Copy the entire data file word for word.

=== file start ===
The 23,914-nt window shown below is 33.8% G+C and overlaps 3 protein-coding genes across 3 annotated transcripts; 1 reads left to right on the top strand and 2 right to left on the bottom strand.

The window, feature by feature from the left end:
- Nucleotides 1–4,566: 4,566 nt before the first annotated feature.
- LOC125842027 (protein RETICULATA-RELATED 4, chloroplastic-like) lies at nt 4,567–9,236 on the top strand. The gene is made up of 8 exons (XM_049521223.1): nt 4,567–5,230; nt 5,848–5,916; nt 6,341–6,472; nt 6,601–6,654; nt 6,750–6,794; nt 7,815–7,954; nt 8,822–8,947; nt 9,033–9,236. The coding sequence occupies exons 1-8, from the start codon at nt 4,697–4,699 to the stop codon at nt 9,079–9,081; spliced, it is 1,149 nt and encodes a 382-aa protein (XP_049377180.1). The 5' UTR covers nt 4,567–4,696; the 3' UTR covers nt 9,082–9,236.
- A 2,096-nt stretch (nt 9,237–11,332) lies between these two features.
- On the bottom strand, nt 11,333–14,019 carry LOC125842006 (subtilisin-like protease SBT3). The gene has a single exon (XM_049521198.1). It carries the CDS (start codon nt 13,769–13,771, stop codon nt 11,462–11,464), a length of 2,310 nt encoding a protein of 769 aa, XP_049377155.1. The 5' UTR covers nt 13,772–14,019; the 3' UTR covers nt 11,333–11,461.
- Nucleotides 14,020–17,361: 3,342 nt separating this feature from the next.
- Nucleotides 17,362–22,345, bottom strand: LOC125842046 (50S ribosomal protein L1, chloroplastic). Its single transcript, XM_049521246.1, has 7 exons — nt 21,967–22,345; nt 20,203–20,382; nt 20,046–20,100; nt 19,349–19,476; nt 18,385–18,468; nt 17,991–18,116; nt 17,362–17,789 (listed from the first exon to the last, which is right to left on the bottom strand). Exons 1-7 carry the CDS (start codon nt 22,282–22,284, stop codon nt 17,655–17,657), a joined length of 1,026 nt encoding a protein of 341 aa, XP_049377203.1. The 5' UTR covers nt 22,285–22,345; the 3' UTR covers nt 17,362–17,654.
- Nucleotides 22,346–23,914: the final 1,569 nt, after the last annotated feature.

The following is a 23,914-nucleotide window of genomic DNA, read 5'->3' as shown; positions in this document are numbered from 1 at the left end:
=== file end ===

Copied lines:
The 23,914-nt window shown below is 33.8% G+C and overlaps 3 protein-coding genes across 3 annotated transcripts; 1 reads left to right on the top strand and 2 right to left on the bottom strand.

The window, feature by feature from the left end:
- Nucleotides 1–4,566: 4,566 nt before the first annotated feature.
- LOC125842027 (protein RETICULATA-RELATED 4, chloroplastic-like) lies at nt 4,567–9,236 on the top strand. The gene is made up of 8 exons (XM_049521223.1): nt 4,567–5,230; nt 5,848–5,916; nt 6,341–6,472; nt 6,601–6,654; nt 6,750–6,794; nt 7,815–7,954; nt 8,822–8,947; nt 9,033–9,236. The coding sequence occupies exons 1-8, from the start codon at nt 4,697–4,699 to the stop codon at nt 9,079–9,081; spliced, it is 1,149 nt and encodes a 382-aa protein (XP_049377180.1). The 5' UTR covers nt 4,567–4,696; the 3' UTR covers nt 9,082–9,236.
- A 2,096-nt stretch (nt 9,237–11,332) lies between these two features.
- On the bottom strand, nt 11,333–14,019 carry LOC125842006 (subtilisin-like protease SBT3). The gene has a single exon (XM_049521198.1). It carries the CDS (start codon nt 13,769–13,771, stop codon nt 11,462–11,464), a length of 2,310 nt encoding a protein of 769 aa, XP_049377155.1. The 5' UTR covers nt 13,772–14,019; the 3' UTR covers nt 11,333–11,461.
- Nucleotides 14,020–17,361: 3,342 nt separating this feature from the next.
- Nucleotides 17,362–22,345, bottom strand: LOC125842046 (50S ribosomal protein L1, chloroplastic). Its single transcript, XM_049521246.1, has 7 exons — nt 21,967–22,345; nt 20,203–20,382; nt 20,046–20,100; nt 19,349–19,476; nt 18,385–18,468; nt 17,991–18,116; nt 17,362–17,789 (listed from the first exon to the last, which is right to left on the bottom strand). Exons 1-7 carry the CDS (start codon nt 22,282–22,284, stop codon nt 17,655–17,657), a joined length of 1,026 nt encoding a protein of 341 aa, XP_049377203.1. The 5' UTR covers nt 22,285–22,345; the 3' UTR covers nt 17,362–17,654.
- Nucleotides 22,346–23,914: the final 1,569 nt, after the last annotated feature.

The following is a 23,914-nucleotide window of genomic DNA, read 5'->3' as shown; positions in this document are numbered from 1 at the left end: